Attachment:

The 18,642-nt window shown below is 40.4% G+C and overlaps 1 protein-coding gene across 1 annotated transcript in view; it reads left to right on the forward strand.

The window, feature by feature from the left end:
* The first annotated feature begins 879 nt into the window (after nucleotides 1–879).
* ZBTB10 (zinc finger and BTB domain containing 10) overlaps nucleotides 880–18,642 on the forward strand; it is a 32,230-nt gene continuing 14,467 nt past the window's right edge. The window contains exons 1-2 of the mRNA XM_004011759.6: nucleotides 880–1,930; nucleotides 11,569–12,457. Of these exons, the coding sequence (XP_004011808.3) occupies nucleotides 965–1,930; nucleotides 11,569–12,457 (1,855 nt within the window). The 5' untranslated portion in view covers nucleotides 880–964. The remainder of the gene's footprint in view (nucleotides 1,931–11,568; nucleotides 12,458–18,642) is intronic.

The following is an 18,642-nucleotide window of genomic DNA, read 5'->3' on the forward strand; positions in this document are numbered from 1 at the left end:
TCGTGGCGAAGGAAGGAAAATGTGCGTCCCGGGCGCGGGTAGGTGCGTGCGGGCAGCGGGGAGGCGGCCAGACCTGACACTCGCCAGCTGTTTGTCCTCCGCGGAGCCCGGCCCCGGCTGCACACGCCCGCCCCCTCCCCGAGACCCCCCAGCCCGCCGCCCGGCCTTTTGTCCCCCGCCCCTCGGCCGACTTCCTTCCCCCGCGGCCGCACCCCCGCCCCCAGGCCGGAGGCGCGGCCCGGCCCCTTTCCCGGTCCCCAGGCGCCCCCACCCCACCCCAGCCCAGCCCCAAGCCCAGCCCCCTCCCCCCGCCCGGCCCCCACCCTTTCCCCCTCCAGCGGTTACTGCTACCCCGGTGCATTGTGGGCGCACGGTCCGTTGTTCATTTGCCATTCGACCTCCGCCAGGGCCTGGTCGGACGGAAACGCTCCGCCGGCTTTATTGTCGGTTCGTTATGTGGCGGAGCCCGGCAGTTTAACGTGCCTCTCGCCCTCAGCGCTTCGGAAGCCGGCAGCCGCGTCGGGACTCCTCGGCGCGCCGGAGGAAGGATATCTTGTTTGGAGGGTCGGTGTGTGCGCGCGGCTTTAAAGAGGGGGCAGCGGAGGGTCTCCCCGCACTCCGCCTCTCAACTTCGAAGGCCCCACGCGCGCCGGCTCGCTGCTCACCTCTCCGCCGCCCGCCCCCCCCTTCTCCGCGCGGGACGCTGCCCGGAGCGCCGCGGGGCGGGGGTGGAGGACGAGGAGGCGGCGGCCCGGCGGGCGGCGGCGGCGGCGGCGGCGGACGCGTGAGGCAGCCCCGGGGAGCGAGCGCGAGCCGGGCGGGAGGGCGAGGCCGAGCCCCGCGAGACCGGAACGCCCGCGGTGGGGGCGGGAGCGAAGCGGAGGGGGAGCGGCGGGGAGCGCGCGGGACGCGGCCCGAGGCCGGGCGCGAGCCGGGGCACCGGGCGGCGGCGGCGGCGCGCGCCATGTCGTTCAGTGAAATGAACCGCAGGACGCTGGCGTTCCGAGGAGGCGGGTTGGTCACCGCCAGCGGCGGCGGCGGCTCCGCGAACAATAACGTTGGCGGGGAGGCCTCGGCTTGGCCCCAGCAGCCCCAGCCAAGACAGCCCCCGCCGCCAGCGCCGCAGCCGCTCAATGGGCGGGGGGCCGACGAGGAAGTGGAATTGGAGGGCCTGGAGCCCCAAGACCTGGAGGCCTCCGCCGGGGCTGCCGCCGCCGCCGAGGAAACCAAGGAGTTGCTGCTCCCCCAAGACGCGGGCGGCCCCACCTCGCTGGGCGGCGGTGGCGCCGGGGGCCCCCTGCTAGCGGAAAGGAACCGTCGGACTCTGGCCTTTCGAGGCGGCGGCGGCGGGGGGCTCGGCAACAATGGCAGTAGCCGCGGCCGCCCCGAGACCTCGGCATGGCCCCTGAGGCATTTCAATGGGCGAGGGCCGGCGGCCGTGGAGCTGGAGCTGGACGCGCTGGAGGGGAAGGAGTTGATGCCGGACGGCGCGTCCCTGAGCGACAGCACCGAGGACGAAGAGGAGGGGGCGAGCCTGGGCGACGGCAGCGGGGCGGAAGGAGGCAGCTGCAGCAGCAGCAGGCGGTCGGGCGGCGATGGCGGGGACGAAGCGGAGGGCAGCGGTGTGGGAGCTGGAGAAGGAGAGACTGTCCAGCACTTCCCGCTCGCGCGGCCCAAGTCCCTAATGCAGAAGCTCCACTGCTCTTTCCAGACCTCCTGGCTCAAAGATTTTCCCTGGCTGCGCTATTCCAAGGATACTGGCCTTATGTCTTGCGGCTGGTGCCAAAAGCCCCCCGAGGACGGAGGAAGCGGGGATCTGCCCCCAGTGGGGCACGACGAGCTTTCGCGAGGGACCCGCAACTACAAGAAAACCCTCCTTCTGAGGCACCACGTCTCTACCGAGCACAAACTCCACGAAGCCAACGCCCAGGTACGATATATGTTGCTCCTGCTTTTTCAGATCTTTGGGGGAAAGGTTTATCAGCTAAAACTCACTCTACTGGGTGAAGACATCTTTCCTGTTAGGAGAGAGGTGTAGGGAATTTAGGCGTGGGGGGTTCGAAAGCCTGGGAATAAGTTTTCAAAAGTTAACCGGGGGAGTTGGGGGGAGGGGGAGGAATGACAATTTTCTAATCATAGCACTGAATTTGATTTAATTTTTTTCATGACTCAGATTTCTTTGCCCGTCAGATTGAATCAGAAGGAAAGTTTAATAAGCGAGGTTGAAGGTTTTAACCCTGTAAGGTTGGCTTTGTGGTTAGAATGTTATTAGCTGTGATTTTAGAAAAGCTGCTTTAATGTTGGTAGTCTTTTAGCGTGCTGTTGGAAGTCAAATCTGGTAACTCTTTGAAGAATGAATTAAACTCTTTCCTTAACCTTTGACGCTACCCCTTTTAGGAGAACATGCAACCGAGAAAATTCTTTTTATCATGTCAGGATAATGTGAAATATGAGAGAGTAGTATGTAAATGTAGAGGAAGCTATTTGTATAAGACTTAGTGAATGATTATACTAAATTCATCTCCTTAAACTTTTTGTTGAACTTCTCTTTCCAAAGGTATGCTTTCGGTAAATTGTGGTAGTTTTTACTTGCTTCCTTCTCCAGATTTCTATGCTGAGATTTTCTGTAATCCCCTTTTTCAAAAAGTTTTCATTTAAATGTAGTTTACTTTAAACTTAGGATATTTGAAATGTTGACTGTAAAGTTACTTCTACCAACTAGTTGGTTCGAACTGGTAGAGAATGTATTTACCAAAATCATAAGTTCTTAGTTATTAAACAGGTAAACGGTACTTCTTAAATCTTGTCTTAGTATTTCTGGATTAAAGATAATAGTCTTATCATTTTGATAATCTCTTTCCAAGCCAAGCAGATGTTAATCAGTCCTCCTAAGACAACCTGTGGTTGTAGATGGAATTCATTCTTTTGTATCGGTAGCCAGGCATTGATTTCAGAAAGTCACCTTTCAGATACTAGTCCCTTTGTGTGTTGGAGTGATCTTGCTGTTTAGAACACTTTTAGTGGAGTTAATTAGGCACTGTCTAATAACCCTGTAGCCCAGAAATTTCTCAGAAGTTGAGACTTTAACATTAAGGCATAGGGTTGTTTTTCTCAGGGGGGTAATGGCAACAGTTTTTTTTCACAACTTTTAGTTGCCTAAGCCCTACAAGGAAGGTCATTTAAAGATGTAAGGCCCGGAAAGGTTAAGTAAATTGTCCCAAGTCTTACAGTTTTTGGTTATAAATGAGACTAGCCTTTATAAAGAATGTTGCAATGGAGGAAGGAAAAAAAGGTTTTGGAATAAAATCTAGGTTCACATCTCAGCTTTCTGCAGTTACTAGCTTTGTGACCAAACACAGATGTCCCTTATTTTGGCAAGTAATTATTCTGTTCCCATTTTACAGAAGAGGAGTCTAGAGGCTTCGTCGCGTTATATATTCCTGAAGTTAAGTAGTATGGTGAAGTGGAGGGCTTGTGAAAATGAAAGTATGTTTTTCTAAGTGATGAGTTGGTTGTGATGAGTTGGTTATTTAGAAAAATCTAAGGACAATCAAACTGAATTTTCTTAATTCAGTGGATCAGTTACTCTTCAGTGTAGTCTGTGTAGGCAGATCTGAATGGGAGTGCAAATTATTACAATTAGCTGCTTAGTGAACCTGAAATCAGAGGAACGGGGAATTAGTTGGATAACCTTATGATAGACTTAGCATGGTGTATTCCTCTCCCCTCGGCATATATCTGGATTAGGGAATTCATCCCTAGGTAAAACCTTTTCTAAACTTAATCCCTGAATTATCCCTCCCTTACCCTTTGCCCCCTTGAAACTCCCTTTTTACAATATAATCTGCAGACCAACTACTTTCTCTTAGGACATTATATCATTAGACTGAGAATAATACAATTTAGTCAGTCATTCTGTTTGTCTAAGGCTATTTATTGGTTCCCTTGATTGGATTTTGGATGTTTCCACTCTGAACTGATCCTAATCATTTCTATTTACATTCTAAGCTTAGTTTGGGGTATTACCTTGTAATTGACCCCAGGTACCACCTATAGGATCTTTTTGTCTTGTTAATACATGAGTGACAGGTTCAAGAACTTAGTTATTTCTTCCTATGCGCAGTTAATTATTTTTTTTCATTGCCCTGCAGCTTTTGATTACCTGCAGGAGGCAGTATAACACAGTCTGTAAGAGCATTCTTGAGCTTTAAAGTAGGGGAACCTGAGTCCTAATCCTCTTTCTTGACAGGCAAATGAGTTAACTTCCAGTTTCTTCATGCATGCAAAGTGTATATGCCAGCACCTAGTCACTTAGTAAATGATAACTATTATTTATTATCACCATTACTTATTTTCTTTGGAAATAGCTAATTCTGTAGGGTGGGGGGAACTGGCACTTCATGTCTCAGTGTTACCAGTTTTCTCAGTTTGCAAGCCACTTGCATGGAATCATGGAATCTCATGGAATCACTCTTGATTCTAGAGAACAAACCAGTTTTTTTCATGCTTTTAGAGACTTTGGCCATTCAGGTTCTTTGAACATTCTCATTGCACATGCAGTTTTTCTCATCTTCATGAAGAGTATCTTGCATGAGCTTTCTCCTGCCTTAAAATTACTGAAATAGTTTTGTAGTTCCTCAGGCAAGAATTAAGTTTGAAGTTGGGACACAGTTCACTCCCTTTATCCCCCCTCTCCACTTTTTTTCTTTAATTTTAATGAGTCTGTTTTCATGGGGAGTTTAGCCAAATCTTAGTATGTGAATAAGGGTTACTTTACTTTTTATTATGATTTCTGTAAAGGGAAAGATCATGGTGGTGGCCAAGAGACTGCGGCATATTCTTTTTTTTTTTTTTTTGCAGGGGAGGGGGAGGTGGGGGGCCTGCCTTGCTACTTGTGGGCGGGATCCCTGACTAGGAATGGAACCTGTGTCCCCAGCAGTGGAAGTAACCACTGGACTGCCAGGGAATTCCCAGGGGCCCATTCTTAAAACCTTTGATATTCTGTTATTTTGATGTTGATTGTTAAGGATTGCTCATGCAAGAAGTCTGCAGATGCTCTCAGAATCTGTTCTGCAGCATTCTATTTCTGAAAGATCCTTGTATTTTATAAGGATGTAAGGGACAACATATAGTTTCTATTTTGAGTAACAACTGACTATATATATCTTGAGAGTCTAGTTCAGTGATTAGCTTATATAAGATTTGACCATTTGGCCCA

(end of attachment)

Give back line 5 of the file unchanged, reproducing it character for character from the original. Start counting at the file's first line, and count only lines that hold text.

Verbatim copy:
The following is an 18,642-nucleotide window of genomic DNA, read 5'->3' on the forward strand; positions in this document are numbered from 1 at the left end: